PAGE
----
The Centre works across a number of policy domains where large-scale technological, economic and social change impacts upon Australia and internationally. These domains include innovation policy, intellectual property policy, cultural policy, and communications and media policy. The large-scale trends addressed by CCI research include the increasing importance of the creative economy in economic development calculations, and the need for law reform to unlock capability in innovation systems, and in societies in our region which are undergoing rapid economic and cultural transformation. Our policy focus also necessitates and provides opportunity for practical knowledge transfer such as advocacy and the building of software and systems to underpin specific government programs that support the creative economy.
Projects which address this theme: Actually Existing Innovation, Asian Creative Transformations, Creative Employment Mapping and Creative Business Benchmarker, Global Cultural Futures, IP in Asia, Law for Creative Innovation.
3. Digital Innovations
Digital transformations in modes of social exchange, public communication, and economic and cultural opportunity constitute a major phenomenon of our times. The Centre focuses resolutely on mapping, analysing, assessing and, where appropriate, facilitating the uptake of digital affordances. It engages with major debates on the impact of digital communication in society and public life, builds and applies new methodologies for analysing such digital communication, participates in large-scale international mapping of Internet use and non-use, and has dedicated key resources to exploring these issues in major countries of our immediate south-east, south and east Asian region.
Projects which address this theme: Broadband Services 2015, Media Ecologies, World Internet Project (Australia), Risk and Representation.
4. Skills and Creative Capital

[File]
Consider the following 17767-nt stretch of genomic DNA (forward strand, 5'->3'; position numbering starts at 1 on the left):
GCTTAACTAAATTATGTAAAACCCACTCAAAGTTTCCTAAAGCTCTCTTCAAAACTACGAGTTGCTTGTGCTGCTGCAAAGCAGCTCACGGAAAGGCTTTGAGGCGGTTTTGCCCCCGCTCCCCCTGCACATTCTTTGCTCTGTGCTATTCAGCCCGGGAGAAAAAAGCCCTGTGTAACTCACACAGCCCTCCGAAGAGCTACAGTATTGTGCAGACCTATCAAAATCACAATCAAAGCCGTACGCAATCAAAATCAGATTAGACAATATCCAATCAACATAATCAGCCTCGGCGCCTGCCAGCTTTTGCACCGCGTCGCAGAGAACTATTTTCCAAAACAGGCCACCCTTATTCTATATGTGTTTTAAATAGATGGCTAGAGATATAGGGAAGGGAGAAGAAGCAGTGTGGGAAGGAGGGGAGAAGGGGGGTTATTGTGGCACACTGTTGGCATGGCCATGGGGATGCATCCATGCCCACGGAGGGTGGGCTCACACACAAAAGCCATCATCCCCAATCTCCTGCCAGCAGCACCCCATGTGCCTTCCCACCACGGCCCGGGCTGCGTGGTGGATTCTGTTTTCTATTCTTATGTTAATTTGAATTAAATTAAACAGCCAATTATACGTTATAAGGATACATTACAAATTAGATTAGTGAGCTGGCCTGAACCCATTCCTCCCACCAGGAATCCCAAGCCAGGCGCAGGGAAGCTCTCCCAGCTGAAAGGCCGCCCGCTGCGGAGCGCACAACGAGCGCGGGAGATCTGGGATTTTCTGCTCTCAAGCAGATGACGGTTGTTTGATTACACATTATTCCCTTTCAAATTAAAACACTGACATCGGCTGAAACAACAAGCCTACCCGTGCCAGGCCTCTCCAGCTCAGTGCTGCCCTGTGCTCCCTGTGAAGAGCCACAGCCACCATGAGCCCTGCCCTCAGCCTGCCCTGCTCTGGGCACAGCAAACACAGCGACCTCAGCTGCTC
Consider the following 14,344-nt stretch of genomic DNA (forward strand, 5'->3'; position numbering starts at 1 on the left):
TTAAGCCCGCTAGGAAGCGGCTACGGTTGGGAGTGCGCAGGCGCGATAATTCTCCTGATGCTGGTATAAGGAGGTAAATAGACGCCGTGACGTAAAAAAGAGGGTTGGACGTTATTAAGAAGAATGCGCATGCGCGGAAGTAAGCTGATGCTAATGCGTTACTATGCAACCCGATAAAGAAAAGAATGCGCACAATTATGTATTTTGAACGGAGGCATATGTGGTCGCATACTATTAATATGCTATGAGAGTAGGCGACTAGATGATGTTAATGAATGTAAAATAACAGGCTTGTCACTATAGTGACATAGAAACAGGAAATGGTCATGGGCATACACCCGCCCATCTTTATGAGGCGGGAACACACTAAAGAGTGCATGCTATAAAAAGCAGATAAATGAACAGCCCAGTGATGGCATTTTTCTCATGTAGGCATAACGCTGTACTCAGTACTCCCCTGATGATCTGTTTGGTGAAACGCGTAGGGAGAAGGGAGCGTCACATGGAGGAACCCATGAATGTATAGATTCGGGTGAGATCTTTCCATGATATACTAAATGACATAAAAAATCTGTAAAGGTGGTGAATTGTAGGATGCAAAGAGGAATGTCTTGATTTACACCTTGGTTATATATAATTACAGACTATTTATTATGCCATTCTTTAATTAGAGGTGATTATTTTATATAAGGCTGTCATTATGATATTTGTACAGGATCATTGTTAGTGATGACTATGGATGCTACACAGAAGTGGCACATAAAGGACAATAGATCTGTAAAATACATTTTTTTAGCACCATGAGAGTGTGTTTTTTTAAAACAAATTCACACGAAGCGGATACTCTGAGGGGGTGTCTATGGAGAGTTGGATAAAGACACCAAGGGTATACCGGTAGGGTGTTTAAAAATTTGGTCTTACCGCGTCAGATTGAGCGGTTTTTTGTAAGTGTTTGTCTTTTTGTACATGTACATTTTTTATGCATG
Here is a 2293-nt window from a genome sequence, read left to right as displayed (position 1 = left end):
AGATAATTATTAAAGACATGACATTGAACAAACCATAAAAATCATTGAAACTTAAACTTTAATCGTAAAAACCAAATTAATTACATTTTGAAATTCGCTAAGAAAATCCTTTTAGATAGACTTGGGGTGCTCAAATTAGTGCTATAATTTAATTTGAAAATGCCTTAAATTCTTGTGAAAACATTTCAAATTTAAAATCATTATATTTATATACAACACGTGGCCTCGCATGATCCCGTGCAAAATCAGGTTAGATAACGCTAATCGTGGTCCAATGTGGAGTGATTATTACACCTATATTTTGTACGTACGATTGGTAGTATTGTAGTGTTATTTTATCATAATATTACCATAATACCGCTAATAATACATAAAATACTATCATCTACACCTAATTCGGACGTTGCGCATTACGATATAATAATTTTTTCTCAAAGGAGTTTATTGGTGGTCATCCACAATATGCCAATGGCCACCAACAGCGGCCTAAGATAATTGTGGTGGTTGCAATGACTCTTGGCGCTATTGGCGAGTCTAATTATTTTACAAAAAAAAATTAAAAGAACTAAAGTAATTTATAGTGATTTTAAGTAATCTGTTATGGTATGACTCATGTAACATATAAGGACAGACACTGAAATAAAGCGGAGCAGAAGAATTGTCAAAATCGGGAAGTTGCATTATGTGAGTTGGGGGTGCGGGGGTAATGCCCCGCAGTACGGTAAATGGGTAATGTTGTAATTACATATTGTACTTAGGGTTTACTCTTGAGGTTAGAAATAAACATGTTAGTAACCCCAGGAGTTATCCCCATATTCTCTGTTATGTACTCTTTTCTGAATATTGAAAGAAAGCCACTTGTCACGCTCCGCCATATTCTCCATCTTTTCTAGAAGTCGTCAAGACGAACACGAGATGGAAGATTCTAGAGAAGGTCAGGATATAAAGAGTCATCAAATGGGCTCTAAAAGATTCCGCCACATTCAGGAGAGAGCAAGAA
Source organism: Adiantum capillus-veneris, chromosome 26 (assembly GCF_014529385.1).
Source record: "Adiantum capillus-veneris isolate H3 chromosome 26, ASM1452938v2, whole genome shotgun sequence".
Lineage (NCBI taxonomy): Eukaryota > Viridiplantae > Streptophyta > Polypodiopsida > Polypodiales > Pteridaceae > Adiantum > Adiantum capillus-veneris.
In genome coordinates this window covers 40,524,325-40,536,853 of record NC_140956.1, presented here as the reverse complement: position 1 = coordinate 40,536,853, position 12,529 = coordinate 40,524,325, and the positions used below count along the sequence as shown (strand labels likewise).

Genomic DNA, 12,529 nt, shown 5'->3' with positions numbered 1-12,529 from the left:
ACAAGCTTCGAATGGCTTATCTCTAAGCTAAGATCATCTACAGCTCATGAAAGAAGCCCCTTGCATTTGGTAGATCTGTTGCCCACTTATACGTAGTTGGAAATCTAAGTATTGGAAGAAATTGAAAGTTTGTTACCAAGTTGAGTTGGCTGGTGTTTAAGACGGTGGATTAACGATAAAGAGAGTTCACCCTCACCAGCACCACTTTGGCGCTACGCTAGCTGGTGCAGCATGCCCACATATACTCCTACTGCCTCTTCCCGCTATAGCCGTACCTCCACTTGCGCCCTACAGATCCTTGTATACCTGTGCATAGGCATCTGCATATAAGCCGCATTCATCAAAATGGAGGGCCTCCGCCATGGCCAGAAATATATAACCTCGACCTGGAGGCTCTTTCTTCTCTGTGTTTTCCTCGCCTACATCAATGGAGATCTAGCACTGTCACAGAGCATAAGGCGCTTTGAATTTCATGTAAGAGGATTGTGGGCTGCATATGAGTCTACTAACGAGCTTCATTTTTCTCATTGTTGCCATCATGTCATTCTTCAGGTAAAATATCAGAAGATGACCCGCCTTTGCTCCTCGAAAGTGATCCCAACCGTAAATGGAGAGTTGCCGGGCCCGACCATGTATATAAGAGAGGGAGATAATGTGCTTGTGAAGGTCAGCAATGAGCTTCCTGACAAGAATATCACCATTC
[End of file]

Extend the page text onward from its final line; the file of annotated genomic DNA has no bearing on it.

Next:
Skills and Creative Capital is a theme that focuses on human capital development in the creative economy, particularly the development of creative capacities across the workforce and in society more broadly. This theme is approached from a variety of methodological, disciplinary and domain perspectives: educational psychology and education policy (attributes and dispositions that assist in crafting sustainable creative careers), action research and enterprise development (Youthworx 2.0), large-scale, internationally-benchmarked surveys (Risk and Representation), analytical work on statistical categories (Creative Employment Mapping) and engagement with major debates in the critical humanities (precarious labour in the new economy).
Projects which address this theme: Creative Workforce 2.0, Risk and Representation, Youthworx 2.0, Creative Employment Mapping and Creative Business Benchmarker.
Support and partnerships
The Centre gratefully acknowledges the support of the Australian Research Council in providing core funding to establish the Centre, 2005-13. We acknowledge Queensland University of Technology, as the administering institution, for its substantial support for the Centre. The core collaborating partners are Swinburne University of Technology, Australian Film Television and Radio School, Edith Cowan University, University of Wollongong and University of New South Wales.